Journey

This is about my spiritual journey and trying to find what God is calling me to next.

Coming Out as a Post Structural Christian Mystic Poet

As we sat around the dinner table at my college reunion, one of my classmates told the story of a friend who left his wife. My classmate saw what might be described as the friend’s awakening to his sexual orientation. She told her friend and his estranged wife that she thought he was gay. Something both the friend and the estranged wife denied, but soon enough, the friend came out as gay.

Another classmate at the table talked about when he came out, only to find that his friends knew before he knew. It is easy to think about this in terms of concepts like ‘gay’ or ‘straight’ and ‘male’ or ‘female’ are social constructs. It is easy to think about this in terms of others knowing us better than we do.

So, I am struggling with my own identity, not along gender or sexual orientation lines, but more on philosophical and theological lines. We do I believe?

I’ve chosen the title of this post to be ‘Coming Out as a Post Structural Christian Mystic Poet’. A high school classmate of mine who is a writer looking for ideas to write about asked her friends on Facebook for topics, and I suggested Post Structuralist Christian Mysticism.

I don’t know if ‘Post Structural Christian Mystic Poet’’ is really a label that fits me. Each part of the phrase needs so much unpacking. Is my thinking post structuralist? I just participated in #rhizo15 where we explored Deleuze and Guattari. I’m not sure my thinking is any more clearer now than it was before #rhizo15 started, but I found the ideas appealing.

Of course the concept ‘Christian’ is also a social construct. People have been fighting for centuries about what it means to be ‘Christian’. I self-identify as ‘Christian’, even though it seems less as less popular to do so these days. The same can be said about mysticism.

As to being a poet, that is a similarly slippery slope. Who really is a poet? What really is poetry? Can I call myself a poet without being pretentious?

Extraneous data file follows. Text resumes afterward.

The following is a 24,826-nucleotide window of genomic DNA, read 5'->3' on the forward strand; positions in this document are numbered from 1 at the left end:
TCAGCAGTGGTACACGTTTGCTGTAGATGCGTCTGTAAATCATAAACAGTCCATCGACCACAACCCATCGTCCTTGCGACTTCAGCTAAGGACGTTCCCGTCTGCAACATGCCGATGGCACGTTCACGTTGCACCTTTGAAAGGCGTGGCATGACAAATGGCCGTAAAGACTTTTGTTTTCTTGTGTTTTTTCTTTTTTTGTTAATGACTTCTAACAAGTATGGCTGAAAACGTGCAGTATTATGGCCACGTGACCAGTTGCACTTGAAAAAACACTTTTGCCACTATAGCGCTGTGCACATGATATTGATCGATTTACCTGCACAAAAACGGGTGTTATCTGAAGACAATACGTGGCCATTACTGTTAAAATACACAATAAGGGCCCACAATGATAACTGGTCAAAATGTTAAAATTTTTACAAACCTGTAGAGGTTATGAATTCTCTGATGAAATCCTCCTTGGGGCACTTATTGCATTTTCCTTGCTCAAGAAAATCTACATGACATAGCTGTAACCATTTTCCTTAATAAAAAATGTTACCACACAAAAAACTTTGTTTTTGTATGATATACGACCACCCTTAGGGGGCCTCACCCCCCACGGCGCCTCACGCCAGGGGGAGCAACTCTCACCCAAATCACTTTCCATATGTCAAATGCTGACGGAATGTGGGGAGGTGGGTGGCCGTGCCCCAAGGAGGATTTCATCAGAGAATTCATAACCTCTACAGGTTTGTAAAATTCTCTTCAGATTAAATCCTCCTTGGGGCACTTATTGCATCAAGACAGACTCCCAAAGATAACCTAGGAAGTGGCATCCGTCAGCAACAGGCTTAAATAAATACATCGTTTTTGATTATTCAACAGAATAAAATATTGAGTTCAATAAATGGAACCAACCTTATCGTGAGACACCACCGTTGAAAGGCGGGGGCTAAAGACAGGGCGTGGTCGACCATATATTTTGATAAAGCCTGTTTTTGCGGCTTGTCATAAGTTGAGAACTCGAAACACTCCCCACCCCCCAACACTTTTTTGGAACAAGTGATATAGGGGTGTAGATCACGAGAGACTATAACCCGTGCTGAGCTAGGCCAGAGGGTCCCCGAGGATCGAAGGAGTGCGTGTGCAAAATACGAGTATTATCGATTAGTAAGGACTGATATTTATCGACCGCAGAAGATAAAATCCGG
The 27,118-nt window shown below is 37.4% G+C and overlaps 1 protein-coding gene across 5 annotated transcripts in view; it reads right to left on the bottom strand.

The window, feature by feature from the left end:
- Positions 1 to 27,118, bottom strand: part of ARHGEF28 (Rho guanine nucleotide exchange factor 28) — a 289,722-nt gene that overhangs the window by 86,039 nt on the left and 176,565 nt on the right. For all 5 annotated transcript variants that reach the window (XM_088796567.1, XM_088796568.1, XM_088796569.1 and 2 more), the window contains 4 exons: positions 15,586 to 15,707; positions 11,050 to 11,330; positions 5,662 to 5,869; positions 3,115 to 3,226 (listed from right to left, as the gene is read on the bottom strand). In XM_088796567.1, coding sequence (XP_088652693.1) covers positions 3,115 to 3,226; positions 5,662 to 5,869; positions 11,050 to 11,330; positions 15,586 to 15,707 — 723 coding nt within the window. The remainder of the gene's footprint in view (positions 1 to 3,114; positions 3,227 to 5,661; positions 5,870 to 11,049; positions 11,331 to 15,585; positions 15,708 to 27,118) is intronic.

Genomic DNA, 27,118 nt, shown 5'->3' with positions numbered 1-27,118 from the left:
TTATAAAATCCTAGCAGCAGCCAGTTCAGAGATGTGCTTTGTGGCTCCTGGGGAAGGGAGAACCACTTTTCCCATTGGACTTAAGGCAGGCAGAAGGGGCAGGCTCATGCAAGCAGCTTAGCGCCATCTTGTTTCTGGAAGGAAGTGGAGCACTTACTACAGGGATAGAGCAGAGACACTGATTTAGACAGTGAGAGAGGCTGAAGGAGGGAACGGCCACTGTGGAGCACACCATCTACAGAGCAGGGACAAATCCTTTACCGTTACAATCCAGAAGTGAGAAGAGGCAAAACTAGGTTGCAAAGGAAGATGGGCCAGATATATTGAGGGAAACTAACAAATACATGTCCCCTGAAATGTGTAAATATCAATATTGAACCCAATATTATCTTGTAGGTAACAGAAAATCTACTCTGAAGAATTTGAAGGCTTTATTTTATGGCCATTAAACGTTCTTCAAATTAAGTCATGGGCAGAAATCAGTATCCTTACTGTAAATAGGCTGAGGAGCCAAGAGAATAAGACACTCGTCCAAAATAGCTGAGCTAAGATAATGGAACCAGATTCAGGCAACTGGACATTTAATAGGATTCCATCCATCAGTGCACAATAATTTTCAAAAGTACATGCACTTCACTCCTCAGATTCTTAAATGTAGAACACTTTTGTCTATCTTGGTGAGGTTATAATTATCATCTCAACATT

Of course the combination of these nebulous terms creates something even more nebulous. Can some of these terms even be used together or are they contradictory?

With this, I return to the idea of coming out. When my classmate talked about coming out as gay, many people already seemed to know. So, can I call myself a Post Structuralist Christian Mystic Poet? Will some of you say, “Well, of course. That’s what you are. We always knew it.” Will others say, “No, those ideas are contradictory.”

What do you think a ‘Post Structuralist Christian Mystic Poet’ really is, and do you think it applies to me?

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"Random Acts of Kindness"

At the bookstore checkout
I asked the manager
if there were any more copies
of Levertov’s
“Sands of The Well”.

He motioned to a young man
standing near the counter.
“He just bought the last one.”

The young looked at me and said,
“Here, take it.”
“But you’ve already paid the price”
I protested.
“It is a gift,” he said.

All eyes turned to me.
“I don’t deserve this gift”
I thought to myself.

Another customer explained
that Robbie always did stuff like that,
“random acts of kindness.”

I accepted the gift with thankfulness
and wondered,
“Is this how Peter felt when Jesus washed his feet?”

And at the final day
will I ask, “is there any more forgiveness?”
only to hear
the manager say,
“Jesus bought it all”

Will Jesus say,
“Here, take it.”
Will I protest
“But you’ve already paid the price”?
Only to hear
“It’s a gift”

Will the prayer of humble access come to mind
as others explain
that Jesus always did stuff like that,
“random acts of kindness”.

Monday's March

It is dark when I awake. The bed is warm, but the furnace is running and it must be cold outside. The cat is on the end of the bed. Running through my mind is a song from church yesterday, “Oh, Lord hear my prayer, Oh Lord hear my prayer. Answer me, when I call.”

I was in the middle of a dream about a trip up to Boston. I was on the train with some friends heading off to a meeting. Yet the details of my trip were not yet fully resolved. I do need to nail down plans for my upcoming trip to Boston. I hope it won’t get messed up by weather or technology issues at work.

My thoughts shift to these technology issues. I need to get up and get going. Monday’s are always busy for me at work, and today will most likely be even worse with some unresolved issues from last week.

I make my oatmeal, sit down to see what my friends have been up to online, write a little, and then hop in the shower and get on the road.

I don’t know how long a day it will be today, but the forecast is calling for light snow on top of it.

Yet through all of this, a different song from church yesterday comes to mind, “We are marching in the light of God. We are marching in the light of God.” It is a song of struggle, but also a song of victory. Perhaps it will carry me through the day.

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Pray Without Ceasing

Our Rector at Grace and St. Peter's is out on maternity leave, and various members of the congregation are filling in as guest preachers. Today was my turn. For my text, I used the Gospel lesson of the day, Luke 11:1-13, where Jesus give the disciples The Lord's Prayer. Below is the sermon I preached.

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